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Syntax Training | Lynn Gaertner-Johnston

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December 22, 2009


Marva Nelson

Two EMTs are accused of ignoring a pregnant woman who collapsed as they went on break. The woman later died.

The conjunction "because" still subtly suggests that the EMTs were the direct cause of the woman's death. The conjunction "as" may more accurately depict the circumstance that the woman collapsed at the same time that the EMTs went on their break. Great blog!

Lynn Gaertner-Johnston

Marva, thanks for your revision. I like it and I would like to tweak it slightly. From the original, I did not get the impression that the woman collapsed as they were going on their break. So I would like to change your "as they went" to "while they were."

Again, thanks for your input!


Mickey Kohane

But doesn't 'because' explain 'ignore' in the original revision? There is a clearly stated causal relationship there [the reason they ignored her] that becomes implied with both 'as' and 'while.' In addition, those words presume timing that is not apparent form the original information [based on the blurb alone, she may very well have collapsed before they went on break and they simply heard about it at that time].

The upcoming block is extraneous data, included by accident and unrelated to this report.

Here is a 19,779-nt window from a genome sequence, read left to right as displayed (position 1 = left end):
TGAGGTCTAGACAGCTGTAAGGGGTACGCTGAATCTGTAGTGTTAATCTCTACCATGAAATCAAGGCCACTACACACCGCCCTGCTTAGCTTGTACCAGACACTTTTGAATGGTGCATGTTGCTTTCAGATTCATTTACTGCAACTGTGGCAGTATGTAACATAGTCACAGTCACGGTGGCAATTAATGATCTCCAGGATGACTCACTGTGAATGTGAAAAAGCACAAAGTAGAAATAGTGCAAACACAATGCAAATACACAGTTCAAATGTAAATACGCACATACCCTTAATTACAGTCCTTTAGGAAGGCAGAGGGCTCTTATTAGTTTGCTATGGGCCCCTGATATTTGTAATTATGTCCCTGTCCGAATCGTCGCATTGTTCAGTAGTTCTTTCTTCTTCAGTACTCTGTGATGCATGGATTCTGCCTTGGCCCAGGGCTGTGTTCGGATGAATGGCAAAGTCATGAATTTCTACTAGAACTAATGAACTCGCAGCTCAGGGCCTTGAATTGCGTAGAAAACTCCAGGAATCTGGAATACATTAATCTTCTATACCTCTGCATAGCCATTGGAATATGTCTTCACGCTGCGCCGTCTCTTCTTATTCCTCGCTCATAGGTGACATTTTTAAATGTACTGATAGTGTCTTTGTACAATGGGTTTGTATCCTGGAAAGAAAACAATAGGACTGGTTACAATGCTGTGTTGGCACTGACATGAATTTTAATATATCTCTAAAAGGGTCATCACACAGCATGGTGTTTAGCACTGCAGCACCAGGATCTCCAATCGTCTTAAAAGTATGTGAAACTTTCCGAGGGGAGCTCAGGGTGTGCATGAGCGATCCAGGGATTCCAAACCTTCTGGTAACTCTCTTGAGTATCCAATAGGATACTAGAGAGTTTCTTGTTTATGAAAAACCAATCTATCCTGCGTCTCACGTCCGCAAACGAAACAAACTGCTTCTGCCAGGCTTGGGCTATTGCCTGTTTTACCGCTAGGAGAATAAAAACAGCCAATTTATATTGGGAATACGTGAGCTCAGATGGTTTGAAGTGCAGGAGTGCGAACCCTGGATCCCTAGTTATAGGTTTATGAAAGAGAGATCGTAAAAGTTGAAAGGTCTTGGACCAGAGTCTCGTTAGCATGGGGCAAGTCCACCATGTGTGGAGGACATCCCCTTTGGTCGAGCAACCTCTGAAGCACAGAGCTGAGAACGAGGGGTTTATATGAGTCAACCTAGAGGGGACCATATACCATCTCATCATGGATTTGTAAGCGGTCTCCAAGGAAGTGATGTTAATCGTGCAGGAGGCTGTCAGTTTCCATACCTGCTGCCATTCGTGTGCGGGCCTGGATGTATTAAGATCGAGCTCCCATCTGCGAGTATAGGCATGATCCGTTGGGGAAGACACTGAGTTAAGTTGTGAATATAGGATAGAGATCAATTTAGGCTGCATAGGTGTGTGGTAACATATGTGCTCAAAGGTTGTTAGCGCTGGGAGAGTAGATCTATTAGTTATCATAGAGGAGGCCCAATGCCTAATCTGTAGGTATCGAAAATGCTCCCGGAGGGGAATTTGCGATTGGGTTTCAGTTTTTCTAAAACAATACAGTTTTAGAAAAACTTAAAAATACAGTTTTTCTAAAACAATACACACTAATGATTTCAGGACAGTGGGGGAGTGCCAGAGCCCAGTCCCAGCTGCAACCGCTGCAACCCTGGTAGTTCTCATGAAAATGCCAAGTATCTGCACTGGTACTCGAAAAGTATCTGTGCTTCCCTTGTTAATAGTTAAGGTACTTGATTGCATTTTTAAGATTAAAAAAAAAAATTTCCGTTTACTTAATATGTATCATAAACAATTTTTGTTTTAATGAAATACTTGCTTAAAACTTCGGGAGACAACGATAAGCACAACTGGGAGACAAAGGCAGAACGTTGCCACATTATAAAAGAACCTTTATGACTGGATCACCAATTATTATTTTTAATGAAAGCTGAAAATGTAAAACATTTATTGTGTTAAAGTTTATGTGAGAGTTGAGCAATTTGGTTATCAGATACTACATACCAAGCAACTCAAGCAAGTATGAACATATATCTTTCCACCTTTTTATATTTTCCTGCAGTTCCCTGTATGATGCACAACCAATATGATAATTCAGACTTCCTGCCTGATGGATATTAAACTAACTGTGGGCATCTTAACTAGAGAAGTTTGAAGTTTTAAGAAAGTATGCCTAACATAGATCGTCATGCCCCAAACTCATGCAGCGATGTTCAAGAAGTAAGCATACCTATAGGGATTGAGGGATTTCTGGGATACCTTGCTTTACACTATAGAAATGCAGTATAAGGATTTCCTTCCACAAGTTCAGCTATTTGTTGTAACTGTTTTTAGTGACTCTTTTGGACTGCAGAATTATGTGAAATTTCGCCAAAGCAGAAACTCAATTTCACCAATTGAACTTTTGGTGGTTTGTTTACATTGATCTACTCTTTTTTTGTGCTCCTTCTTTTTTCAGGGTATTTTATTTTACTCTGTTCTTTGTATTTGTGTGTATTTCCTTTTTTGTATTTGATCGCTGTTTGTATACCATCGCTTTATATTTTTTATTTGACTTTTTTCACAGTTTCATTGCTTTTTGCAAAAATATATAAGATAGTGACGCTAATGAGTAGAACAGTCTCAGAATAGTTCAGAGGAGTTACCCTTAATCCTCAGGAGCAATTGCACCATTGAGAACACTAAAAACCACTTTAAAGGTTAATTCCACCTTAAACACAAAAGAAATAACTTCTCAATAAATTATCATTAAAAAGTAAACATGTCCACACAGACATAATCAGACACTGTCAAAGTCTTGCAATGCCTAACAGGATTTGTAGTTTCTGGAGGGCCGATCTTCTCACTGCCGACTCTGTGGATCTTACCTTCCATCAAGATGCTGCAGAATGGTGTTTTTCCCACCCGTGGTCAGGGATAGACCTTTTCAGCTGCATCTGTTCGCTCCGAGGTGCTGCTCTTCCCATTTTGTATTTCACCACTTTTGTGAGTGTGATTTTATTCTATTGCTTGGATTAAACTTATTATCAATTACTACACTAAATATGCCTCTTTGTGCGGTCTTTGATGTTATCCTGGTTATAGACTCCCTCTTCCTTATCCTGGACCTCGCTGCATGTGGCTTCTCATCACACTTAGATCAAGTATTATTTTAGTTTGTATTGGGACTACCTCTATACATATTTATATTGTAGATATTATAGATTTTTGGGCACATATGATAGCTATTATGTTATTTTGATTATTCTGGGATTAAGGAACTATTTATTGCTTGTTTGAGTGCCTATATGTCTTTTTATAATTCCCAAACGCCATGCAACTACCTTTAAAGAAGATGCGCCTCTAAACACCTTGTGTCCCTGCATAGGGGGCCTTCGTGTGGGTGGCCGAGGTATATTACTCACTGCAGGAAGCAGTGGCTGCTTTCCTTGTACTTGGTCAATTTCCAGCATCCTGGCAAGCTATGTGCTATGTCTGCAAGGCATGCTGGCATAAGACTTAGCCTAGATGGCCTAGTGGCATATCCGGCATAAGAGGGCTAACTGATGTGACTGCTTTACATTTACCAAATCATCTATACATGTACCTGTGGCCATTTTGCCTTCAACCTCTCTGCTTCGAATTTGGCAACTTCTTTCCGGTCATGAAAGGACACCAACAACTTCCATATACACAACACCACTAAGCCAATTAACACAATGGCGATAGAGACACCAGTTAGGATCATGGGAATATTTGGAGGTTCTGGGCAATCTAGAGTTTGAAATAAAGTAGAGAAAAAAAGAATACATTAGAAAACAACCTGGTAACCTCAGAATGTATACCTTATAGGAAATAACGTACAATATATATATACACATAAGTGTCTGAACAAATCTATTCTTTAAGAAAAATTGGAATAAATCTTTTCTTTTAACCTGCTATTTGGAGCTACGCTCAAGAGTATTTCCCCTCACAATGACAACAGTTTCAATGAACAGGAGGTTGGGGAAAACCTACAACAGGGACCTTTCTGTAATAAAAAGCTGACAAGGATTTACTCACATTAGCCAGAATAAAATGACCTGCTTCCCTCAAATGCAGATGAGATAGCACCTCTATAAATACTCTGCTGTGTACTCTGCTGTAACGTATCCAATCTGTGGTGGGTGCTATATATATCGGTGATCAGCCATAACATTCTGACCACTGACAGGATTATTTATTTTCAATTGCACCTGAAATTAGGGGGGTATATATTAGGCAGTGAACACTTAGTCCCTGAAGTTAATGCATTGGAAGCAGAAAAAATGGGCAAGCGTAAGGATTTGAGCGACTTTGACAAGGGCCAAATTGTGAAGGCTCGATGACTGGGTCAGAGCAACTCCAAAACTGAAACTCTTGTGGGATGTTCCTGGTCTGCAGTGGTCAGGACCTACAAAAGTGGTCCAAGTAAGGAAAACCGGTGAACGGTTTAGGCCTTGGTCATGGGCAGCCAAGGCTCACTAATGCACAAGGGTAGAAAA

The subtle implication in the first revision--that the EMTs caused the woman's death-- seems to be clearly intended in the original.

Marva Nelson


Thanks and you are correct in changing my revision to "while they were on break..." as this is actual nature of the accusation. I read this story prior to finding your blog, but had to go back and relocate it. Here's a link to the actual story:;contentBody

I am teaching business and professional writing this semester after a 2 year hiatus, and if you do not mind, I will require my students to check out your blog.

Happy New Year!


Lynn Gaertner-Johnston

Hi, Mickey.

I agree with you that the original text suggested the EMTS caused the woman's death--because they were on their break.


Lynn Gaertner-Johnston

Marva, thank you for linking to the original article.

Please do encourage your students to read this blog. They would also benefit from my free monthly newsletter, "Better Writing at Work." The subscriber signup is here:

I hope your class goes beautifully.



Sorry to hear this bad news, but I do agree with Lynn, because I think I read the news more clearly after revision.


I think your blog is great and wanted to throw this in:

Because they were on break, two EMTs ignored a pregnant woman who had collapsed and eventually died.

What are your thoughts? I am a little new to business writing.

Lynn Gaertner-Johnston

Hi, Kate. Thanks for your kind words.

You asked about your revision. Because it leaves out the part about the EMTs being accused, it does not carry the full message. Starting with "Because they were on break" seems to rationalize their decision. Compare your version to the others, and I think you will feel the difference.

Have fun with your writing.


Gail Tycer

Great advice. I have my students do similar exercises during my seminars, because it is important for writers to make it clear "who did what." Another example I've found in print media: "The troops fired into the crowd protesting the return of the religious leader."

Lynn Gaertner-Johnston

Thanks for commenting, Gail. To me, the sample sentence says the crowd was protesting. Did you see it differently?


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